Painting Photographic Scenery Using Friskets

Charles Grammer

 

The process described here is an inexpensive method of quickly duplicating the look of a high-contrast black and white photograph in a large scale. It is significantly cheaper than a painting produced by machine from a rendering, and it is quicker than painting a photo blow-up from a projected image. Three people painted about 1200 square feet of flattage in five days for a Yale School of Drama production.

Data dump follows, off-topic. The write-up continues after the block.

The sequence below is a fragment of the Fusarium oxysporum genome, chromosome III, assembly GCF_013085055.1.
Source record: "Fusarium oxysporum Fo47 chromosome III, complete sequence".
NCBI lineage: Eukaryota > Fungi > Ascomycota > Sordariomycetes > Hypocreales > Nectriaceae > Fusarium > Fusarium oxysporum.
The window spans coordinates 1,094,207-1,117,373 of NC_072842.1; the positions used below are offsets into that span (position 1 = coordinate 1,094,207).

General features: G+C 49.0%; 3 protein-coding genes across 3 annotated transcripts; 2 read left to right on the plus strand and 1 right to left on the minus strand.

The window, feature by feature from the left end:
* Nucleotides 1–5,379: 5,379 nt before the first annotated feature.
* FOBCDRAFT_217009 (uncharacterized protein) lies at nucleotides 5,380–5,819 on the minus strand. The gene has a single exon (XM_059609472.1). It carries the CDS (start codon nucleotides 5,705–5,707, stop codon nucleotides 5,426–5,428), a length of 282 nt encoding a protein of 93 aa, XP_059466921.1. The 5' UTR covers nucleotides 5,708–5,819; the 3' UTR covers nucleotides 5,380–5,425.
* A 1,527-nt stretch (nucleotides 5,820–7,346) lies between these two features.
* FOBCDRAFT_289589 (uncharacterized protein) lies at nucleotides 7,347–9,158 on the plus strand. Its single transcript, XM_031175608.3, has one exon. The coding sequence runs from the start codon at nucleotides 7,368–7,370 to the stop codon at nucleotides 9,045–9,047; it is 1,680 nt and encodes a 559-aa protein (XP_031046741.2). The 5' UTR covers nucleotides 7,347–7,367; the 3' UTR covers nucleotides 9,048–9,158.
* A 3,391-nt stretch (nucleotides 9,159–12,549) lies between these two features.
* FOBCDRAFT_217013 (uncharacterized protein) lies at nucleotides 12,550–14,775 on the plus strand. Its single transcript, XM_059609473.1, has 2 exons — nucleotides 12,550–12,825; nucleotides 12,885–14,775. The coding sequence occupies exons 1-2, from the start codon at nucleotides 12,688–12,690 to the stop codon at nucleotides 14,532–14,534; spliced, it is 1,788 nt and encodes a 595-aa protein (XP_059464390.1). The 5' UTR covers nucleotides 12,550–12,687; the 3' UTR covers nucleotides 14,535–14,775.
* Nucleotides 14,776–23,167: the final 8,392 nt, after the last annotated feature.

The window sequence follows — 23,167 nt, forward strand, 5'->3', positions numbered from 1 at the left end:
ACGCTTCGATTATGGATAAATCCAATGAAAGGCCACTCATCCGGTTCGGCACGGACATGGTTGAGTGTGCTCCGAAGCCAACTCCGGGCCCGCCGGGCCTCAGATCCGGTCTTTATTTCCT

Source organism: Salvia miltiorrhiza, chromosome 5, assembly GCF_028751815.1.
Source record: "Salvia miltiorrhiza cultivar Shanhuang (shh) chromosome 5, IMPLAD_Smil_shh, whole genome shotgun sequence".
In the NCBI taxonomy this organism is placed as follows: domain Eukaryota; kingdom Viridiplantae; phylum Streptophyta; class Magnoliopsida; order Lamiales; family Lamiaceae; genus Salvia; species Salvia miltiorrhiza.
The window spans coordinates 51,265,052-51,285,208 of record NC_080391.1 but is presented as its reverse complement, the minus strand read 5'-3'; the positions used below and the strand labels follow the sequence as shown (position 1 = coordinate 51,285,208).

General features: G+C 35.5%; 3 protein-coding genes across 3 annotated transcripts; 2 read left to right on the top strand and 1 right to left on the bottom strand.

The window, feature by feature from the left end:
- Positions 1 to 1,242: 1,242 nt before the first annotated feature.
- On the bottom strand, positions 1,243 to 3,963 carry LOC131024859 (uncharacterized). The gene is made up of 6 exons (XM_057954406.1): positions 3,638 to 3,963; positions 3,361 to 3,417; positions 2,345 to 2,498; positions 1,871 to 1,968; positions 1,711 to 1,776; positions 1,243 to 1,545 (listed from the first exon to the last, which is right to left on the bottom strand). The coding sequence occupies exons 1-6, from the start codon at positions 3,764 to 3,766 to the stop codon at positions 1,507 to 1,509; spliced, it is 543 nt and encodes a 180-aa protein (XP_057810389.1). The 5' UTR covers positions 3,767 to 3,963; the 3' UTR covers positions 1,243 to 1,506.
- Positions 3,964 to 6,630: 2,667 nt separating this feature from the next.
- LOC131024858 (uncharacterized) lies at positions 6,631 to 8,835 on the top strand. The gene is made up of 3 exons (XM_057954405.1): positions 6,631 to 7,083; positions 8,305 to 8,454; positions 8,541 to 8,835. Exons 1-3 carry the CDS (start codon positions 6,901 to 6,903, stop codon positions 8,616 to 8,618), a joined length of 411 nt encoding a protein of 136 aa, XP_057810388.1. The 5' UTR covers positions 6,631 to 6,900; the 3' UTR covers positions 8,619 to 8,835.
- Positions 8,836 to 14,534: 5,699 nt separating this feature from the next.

The method is based on the “frisket principle,” whereby objects are laid on a surface before it is spray painted. When the objects are later removed, the shapes of the objects remain unpainted. The process lends a certain freedom to the painting process but requires some experimentation ...

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